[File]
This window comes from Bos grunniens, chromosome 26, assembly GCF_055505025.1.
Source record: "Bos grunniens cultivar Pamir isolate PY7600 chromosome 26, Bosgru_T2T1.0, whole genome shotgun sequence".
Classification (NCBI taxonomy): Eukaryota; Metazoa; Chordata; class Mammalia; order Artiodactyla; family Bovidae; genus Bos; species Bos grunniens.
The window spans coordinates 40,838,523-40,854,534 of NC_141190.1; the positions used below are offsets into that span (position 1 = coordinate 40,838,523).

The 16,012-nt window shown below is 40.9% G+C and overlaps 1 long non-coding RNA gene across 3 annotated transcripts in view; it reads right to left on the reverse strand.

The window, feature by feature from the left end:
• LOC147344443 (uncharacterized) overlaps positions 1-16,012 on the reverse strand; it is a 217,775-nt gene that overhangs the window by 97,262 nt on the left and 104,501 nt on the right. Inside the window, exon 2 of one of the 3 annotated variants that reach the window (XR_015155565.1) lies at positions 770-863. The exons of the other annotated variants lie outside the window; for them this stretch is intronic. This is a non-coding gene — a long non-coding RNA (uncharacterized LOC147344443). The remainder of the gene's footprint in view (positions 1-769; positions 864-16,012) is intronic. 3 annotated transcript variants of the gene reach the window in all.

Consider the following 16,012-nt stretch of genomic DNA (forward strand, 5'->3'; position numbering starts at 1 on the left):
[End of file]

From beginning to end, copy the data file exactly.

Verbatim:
This window comes from Bos grunniens, chromosome 26, assembly GCF_055505025.1.
Source record: "Bos grunniens cultivar Pamir isolate PY7600 chromosome 26, Bosgru_T2T1.0, whole genome shotgun sequence".
Classification (NCBI taxonomy): Eukaryota; Metazoa; Chordata; class Mammalia; order Artiodactyla; family Bovidae; genus Bos; species Bos grunniens.
The window spans coordinates 40,838,523-40,854,534 of NC_141190.1; the positions used below are offsets into that span (position 1 = coordinate 40,838,523).

The 16,012-nt window shown below is 40.9% G+C and overlaps 1 long non-coding RNA gene across 3 annotated transcripts in view; it reads right to left on the reverse strand.

The window, feature by feature from the left end:
• LOC147344443 (uncharacterized) overlaps positions 1-16,012 on the reverse strand; it is a 217,775-nt gene that overhangs the window by 97,262 nt on the left and 104,501 nt on the right. Inside the window, exon 2 of one of the 3 annotated variants that reach the window (XR_015155565.1) lies at positions 770-863. The exons of the other annotated variants lie outside the window; for them this stretch is intronic. This is a non-coding gene — a long non-coding RNA (uncharacterized LOC147344443). The remainder of the gene's footprint in view (positions 1-769; positions 864-16,012) is intronic. 3 annotated transcript variants of the gene reach the window in all.

Consider the following 16,012-nt stretch of genomic DNA (forward strand, 5'->3'; position numbering starts at 1 on the left):